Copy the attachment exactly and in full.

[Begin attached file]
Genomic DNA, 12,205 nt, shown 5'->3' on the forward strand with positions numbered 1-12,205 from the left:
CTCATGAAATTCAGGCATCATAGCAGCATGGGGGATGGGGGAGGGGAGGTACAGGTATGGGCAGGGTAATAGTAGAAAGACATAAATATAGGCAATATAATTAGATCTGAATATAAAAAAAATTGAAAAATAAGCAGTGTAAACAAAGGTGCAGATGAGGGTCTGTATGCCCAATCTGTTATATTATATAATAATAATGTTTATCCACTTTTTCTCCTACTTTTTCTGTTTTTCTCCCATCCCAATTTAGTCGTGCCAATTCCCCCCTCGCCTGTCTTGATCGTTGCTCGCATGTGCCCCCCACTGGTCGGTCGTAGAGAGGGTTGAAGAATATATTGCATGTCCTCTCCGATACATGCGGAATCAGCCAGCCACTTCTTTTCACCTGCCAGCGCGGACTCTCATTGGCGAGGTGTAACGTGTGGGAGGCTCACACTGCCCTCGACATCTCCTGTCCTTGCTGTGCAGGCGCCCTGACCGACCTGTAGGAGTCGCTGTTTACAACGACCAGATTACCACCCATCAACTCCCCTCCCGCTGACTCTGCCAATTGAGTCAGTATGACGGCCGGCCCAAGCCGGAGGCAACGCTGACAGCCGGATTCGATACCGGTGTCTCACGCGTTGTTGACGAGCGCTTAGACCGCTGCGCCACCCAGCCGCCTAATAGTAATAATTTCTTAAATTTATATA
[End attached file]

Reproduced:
Genomic DNA, 12,205 nt, shown 5'->3' on the forward strand with positions numbered 1-12,205 from the left:
CTCATGAAATTCAGGCATCATAGCAGCATGGGGGATGGGGGAGGGGAGGTACAGGTATGGGCAGGGTAATAGTAGAAAGACATAAATATAGGCAATATAATTAGATCTGAATATAAAAAAAATTGAAAAATAAGCAGTGTAAACAAAGGTGCAGATGAGGGTCTGTATGCCCAATCTGTTATATTATATAATAATAATGTTTATCCACTTTTTCTCCTACTTTTTCTGTTTTTCTCCCATCCCAATTTAGTCGTGCCAATTCCCCCCTCGCCTGTCTTGATCGTTGCTCGCATGTGCCCCCCACTGGTCGGTCGTAGAGAGGGTTGAAGAATATATTGCATGTCCTCTCCGATACATGCGGAATCAGCCAGCCACTTCTTTTCACCTGCCAGCGCGGACTCTCATTGGCGAGGTGTAACGTGTGGGAGGCTCACACTGCCCTCGACATCTCCTGTCCTTGCTGTGCAGGCGCCCTGACCGACCTGTAGGAGTCGCTGTTTACAACGACCAGATTACCACCCATCAACTCCCCTCCCGCTGACTCTGCCAATTGAGTCAGTATGACGGCCGGCCCAAGCCGGAGGCAACGCTGACAGCCGGATTCGATACCGGTGTCTCACGCGTTGTTGACGAGCGCTTAGACCGCTGCGCCACCCAGCCGCCTAATAGTAATAATTTCTTAAATTTATATA